Creating the right sample size to a large degree depends on what you want to know about the population. In part, you need to know the final result to calculate the “right” sample size, so it often just an estimate. By using the above equations and concepts, you can minimize risk of determining an unclear result, yet it will always be an evolving process to determine the right sample size for each situation.

Fred Schenkelberg
Voting member of U.S. TAG to ISO/TC 56
Voting member of U.S. TAG to ISO/TC 69
Reliability Engineering and Management Consultant
FMS Reliability

Related Content:

To obtain more resources on sampling and statistics, explore the open access ASQ journal articles below or browse ASQ Knowledge Center search results.

Rethinking Statistics for Quality Control, Quality Engineering

Setting Appropriate Fill Weight Targets — A Statistical Engineering Case Study, Quality Engineering

Compliance Testing for Random Effects Models With Joint Acceptance Criteria, Technometics

Z1.4:2008 inspection levels

Q: I am reading ANSI/ASQ Z1.4-2008: Sampling procedures and tables for inspection by attributes, and there is a small section regarding inspection level (clause 9.2). Can I get further explanation of how one would justify that less discrimination is needed?

For example, my lot size is 720 which means, under general inspection level II, the sample size would be 80 (code J). However, we run a variety of tests, including microbial and heavy metal testing. These tests are very costly. We would like to justify that we can abide by level I or even lower if possible. Do you have any advice?

The product is a liquid dietary supplement.

 A: Justification of a specific inspection level is the responsibility of the “responsible party.” Rationale for using one of the special levels (S-1, S-2, S-3, S-4) could be based on the cost or time to perform a test. Less discrimination means that the actual Acceptable Quality Level (AQL) on the table underestimates the true AQL, as the sample size has been reduced from the table-suggested sample size (i.e. Table II-A has sample level G of 32 for a lot size of 151 to 280, while General Inspection level I would require Letter E or 13 samples for the same lot size).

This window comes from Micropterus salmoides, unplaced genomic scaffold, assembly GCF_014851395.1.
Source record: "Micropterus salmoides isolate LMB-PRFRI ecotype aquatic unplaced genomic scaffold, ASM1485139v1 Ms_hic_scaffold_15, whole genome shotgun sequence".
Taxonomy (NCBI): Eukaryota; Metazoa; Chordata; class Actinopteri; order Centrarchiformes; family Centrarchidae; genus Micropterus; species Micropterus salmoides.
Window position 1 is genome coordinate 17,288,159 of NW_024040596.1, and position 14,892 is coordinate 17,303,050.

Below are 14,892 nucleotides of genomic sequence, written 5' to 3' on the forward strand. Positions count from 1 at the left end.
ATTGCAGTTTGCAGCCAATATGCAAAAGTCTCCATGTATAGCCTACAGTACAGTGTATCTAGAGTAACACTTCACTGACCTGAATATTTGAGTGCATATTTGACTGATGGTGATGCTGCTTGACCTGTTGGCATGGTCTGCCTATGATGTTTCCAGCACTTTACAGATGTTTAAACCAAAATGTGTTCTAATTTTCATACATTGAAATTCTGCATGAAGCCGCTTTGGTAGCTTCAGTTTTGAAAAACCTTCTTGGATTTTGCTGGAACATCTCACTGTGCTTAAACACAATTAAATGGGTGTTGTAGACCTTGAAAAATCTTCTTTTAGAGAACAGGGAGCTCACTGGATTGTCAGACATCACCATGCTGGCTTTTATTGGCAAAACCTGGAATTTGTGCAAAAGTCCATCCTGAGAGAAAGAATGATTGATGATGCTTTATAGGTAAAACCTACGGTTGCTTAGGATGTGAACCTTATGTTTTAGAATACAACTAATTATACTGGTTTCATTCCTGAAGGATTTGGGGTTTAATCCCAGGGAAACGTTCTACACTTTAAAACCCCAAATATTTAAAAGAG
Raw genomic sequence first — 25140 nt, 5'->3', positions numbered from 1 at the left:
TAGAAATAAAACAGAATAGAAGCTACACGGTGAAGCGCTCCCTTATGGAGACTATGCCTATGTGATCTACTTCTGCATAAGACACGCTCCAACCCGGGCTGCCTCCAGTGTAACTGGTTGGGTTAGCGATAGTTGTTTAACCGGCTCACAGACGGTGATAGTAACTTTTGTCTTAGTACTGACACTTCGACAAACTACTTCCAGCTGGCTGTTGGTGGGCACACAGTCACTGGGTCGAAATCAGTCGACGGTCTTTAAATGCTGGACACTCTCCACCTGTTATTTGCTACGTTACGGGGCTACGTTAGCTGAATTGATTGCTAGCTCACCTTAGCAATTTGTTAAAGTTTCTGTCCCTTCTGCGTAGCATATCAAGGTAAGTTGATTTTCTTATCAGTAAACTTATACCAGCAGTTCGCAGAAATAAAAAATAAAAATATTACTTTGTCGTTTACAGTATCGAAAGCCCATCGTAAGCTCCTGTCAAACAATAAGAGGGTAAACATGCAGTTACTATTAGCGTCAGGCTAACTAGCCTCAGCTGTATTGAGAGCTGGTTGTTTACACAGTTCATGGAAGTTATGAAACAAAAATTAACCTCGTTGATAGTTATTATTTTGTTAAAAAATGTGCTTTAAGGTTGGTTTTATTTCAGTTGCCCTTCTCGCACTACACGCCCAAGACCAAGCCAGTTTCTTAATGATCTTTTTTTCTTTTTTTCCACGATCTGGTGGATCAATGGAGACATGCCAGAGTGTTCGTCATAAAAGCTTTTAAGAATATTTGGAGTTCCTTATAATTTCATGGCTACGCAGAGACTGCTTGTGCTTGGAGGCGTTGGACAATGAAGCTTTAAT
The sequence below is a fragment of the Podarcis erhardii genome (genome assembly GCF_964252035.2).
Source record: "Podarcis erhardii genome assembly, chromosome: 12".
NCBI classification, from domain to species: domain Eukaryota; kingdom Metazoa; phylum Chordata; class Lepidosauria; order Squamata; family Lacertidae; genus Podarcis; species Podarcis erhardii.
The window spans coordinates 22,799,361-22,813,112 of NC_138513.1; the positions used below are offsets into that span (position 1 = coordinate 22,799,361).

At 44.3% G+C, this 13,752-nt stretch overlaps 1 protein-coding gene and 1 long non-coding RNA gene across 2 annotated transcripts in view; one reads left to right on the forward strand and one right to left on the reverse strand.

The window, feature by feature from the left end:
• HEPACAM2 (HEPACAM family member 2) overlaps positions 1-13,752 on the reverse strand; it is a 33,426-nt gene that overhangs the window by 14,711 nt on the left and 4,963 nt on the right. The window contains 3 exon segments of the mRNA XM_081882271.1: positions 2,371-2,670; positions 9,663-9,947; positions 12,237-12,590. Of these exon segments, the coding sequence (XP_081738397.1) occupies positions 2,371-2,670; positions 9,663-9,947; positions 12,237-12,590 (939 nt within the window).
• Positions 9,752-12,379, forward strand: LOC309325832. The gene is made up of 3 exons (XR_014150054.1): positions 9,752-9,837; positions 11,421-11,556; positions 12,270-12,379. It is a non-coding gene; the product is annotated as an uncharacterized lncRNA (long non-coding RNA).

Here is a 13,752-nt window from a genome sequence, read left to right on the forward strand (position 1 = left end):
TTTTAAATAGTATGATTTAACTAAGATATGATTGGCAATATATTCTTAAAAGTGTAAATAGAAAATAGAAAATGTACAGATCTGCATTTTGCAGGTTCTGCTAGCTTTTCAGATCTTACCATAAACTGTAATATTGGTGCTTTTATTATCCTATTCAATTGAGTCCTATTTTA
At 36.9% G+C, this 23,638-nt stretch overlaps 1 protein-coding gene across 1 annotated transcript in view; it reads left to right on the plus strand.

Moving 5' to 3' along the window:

Justification of a sampling plan is based on risk and a sampling plan can be justified based on the cost of the test, assuming you are willing to take larger sampling risks. If you use one of the special sampling plans based on the cost of the test, it is helpful to calculate the actual AQL and Limiting Quality (LQ) using the following formulas.

You solve the equation for AQL and LQ for a given sample size (n) and defects allowed (x):

Steven Walfish
Secretary, U.S. TAG to ISO/TC 69
Principal Statistician, BD

Related Content:

Acceptance Sampling With Rectification When Inspection Errors Are Present, Journal of Quality Technology

In this paper the authors consider the problem of estimating the number of nonconformances remaining in outgoing lots after acceptance sampling with rectification when inspection errors can occur. Read more.

Zero Defect Sampling, World Conference on Quality and Improvement

Zero defect sampling is an alternative method to the obsolete Mil Std 105E sampling scheme previously used to accept or reject products, and the remaining ANSI Z1.4-1993 which is still in use. This paper discusses the development of zero defect sampling and compares it to Mil Std 105E. Read more.

Sampling Plan for Pharmaceuticals

Pharmaceutical sampling

Q: We are a U.S. dietary supplements manufacturer operating under c-GMP conditions set by the U.S. Food & Drug Administration (FDA).

As such, we perform analyses of incoming raw materials (finished product ingredients), intermediate products (during manufacturing), and finished products. Analyses include identity testing (incoming raw materials), and other types of analysis (e.g. microbiological, heavy metals, some quantitative assays on specific compounds). These tests would be the attributes we wish to assess.

Basically, we are refining our sampling procedures and need to ascertain an acceptable number of samples to be taken for the various testing purposes outlined above.

The World Health Organization’s (WHO) Technical Report Series No. 929,  Annex 4, “WHO Guidelines for sampling of pharmaceutical products and related materials” references ANSI/ISO/ASQ 2859-1:1999 Sampling procedures for inspection of attributes – Part 1: Sampling schemes indexed by acceptance quality limit (AQL) for lot-by-lot inspection in reference to the selection of a statistically-valid number of samples for testing purposes.

I note from your website that there are a number of other sampling standards available. I am seeking some guidance as to the most appropriate standard(s) for our particular purposes.

Any assistance you can offer would be much appreciated.